I have the feeling there will be much talk about the Subo experience over the coming days. The newest restaurant to occupy the old Hell's Kitchen space already had the chef tongues in town wagging. Ever since I saw the menu, I couldn't help but think of Momofuku Ssam Bar
and the too-short night I had there when I was in NYC in 2006 cheering on marathoners (runners don't like hanging out in cramped foodie haunts till 3 a.m., go figure). As it turns out, before being lured to the frigid North, chef Neil Guillen was cooking at Kuma Inn which has been cranking out creative Asian-influenced small plates since before Chang knew how to throw the F-bomb.
Subo's got a lot of tickets. It has the urban, edgy building that's cool enough, but not slick or overwrought. It has a small plates menu (which the WSJ just called the way of the future) and some fresh cocktails. It has a Filipino influence (a local need, to be sure), but isn't intimidatingly bound by authenticity. And it's staying open late enough to make it a chef/industry haunt. Interesting.
We started with the recommended Adobo chicken wings, with a garlic soy coconut milk, which were fall-off-the-bone tender. The South East Asian oeufs poches were more impressive, two perfectly poached eggs on buns stuffed with slices of chicken sausage, all doused with a bright lemongrass bearnaise. It was hard to decide which to chase first, the yolk or the sauce. The seared scallops had that cravable crispness, and a sake bacon beurre blanc which was cut nicely by the eggplant marmalade.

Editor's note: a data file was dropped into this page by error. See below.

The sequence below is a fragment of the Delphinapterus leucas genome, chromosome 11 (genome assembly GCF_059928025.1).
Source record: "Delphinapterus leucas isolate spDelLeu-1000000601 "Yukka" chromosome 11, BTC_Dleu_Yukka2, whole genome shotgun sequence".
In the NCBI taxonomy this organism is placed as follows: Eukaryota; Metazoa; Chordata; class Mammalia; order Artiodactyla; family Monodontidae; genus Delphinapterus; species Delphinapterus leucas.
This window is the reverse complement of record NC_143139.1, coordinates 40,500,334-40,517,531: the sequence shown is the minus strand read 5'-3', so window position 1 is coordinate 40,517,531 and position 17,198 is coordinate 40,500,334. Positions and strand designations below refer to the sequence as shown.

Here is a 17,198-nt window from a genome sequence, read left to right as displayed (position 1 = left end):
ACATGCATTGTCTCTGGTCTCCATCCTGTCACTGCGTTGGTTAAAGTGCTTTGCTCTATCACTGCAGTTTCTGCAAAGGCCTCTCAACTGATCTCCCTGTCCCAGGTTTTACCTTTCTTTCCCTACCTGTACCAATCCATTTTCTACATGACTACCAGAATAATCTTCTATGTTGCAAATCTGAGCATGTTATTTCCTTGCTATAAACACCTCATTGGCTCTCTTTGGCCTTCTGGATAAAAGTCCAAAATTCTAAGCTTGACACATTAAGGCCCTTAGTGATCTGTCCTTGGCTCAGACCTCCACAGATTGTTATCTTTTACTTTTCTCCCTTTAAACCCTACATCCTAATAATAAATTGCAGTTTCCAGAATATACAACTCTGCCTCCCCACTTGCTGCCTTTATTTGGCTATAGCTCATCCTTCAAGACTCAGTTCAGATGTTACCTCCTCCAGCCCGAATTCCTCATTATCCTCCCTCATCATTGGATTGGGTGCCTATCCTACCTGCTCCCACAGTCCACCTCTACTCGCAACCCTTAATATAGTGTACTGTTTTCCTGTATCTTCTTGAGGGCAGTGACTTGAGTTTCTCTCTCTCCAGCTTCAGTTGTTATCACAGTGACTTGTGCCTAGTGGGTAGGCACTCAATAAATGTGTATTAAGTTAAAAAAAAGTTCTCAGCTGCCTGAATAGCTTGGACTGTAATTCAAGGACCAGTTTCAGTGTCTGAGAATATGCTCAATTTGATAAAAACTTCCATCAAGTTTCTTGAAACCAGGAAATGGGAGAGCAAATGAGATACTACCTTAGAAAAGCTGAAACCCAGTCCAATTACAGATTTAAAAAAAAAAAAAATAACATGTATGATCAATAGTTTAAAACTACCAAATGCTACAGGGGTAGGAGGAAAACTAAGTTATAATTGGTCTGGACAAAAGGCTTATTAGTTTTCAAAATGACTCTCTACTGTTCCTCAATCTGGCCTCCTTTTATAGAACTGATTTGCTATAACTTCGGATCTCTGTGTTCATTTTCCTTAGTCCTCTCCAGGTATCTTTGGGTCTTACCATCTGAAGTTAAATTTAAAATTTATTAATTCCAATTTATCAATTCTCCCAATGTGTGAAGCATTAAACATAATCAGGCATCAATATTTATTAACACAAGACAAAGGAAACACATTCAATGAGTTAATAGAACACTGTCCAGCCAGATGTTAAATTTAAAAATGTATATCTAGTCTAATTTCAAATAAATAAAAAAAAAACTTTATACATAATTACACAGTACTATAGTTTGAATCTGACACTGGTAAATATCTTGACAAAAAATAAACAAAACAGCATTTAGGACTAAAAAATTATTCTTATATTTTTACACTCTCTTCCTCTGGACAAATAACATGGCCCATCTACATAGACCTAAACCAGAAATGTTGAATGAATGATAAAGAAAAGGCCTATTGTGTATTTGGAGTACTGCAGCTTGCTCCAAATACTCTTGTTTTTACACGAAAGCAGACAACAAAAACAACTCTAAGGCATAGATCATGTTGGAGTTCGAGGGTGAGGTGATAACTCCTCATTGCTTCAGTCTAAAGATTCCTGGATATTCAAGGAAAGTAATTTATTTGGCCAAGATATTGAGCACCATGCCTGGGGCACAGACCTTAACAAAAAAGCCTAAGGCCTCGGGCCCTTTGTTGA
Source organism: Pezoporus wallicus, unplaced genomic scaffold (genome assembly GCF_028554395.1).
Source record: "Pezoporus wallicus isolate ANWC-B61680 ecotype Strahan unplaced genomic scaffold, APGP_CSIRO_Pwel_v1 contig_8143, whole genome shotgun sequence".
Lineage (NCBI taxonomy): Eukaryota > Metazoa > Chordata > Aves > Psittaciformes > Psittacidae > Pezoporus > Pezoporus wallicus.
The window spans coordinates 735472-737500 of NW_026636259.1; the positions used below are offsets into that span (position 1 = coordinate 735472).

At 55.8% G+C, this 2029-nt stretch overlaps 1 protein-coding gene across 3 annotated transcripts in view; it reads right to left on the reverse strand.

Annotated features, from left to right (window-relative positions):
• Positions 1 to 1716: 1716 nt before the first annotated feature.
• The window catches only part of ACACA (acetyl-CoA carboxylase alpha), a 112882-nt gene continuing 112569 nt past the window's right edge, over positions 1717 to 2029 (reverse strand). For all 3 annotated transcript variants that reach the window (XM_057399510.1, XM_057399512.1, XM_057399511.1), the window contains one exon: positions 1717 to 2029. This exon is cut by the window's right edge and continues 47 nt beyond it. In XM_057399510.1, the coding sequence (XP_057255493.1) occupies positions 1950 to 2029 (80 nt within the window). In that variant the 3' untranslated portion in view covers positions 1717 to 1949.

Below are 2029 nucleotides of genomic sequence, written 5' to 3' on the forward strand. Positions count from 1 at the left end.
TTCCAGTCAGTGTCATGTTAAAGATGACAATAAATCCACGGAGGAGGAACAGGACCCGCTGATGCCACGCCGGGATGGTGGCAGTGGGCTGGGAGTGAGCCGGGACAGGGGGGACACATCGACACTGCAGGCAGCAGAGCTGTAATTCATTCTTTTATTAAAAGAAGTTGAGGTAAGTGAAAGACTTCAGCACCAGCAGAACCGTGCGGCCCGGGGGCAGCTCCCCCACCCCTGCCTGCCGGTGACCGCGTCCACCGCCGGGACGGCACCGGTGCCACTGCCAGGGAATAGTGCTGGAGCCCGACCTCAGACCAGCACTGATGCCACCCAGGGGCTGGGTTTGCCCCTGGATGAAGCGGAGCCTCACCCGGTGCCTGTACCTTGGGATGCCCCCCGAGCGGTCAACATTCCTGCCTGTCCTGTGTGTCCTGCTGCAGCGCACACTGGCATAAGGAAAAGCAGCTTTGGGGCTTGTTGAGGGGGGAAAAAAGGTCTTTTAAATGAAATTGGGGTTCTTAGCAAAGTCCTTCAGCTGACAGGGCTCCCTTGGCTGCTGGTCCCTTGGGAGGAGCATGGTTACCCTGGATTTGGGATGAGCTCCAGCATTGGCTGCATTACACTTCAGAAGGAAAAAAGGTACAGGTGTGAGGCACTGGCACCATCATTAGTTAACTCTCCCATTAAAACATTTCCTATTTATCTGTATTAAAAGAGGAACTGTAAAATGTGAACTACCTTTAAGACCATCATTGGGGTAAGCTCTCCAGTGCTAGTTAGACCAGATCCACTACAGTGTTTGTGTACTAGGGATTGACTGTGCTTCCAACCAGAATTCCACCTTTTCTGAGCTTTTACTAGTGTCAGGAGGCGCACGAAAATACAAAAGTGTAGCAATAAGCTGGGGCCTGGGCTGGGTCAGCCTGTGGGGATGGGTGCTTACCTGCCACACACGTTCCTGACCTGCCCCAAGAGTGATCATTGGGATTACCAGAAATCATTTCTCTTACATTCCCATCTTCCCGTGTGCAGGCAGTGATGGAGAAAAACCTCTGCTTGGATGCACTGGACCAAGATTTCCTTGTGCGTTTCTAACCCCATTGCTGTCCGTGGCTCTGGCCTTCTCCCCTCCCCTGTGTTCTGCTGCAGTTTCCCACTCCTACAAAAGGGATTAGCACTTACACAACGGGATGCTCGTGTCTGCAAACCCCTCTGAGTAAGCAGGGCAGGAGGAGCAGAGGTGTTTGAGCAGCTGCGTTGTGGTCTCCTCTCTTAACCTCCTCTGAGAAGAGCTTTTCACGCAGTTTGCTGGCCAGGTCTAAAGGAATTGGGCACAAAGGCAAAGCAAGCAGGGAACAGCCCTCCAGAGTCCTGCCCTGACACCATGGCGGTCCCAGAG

Round two starred the roasted "pork candy": Chinese style sausage with palm sugar and lime gastrique. There were just many, many meaty bites of sweet n' tart. My 15 year old couldn't keep his chopsticks out of there. The Filipino fish and chips were crispy,on both accounts, but the salt and vinegar plantains were the ones scraping the bottom of the tobiko aioli bowl. Our veg included steamed edamame (which had a citrusy bite), veggie fried rice, and green curry potato croquettes which were as light as fluff.
Our server was lovely and helpful, breaking down the menu and offering recommendations. The open kitchen provided a view to Guillen and his team working on all the plates. My first visit was full of good food with impressive flavors, which could mean that the few seats perched along the kitchen counter may well end up being the best seats in the house.